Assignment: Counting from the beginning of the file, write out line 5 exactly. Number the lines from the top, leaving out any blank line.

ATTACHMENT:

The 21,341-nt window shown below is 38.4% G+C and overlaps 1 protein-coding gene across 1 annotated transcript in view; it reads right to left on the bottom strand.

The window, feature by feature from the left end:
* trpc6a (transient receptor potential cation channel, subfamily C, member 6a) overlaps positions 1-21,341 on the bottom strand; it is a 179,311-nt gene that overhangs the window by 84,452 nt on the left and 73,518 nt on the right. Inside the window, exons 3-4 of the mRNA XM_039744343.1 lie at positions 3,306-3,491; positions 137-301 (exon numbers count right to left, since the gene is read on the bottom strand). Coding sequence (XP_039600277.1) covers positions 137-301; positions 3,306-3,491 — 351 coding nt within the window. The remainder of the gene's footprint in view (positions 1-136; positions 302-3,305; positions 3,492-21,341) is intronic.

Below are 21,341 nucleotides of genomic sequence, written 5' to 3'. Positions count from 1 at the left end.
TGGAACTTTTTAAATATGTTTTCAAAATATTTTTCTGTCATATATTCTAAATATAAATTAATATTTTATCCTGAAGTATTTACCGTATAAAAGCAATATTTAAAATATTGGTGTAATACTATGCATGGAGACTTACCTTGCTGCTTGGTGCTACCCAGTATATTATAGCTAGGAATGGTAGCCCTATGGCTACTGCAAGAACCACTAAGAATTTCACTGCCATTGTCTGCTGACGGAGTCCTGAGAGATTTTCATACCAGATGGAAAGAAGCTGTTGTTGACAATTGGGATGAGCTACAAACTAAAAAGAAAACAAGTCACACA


TGGAACTTTTTAAATATGTTTTCAAAATATTTTTCTGTCATATATTCTAAATATAAATTAATATTTTATCCTGAAGTATTTACCGTATAAAAGCAATATTTAAAATATTGGTGTAATACTATGCATGGAGACTTACCTTGCTGCTTGGTGCTACCCAGTATATTATAGCTAGGAATGGTAGCCCTATGGCTACTGCAAGAACCACTAAGAATTTCACTGCCATTGTCTGCTGACGGAGTCCTGAGAGATTTTCATACCAGATGGAAAGAAGCTGTTGTTGACAATTGGGATGAGCTACAAACTAAAAAGAAAACAAGTCACACA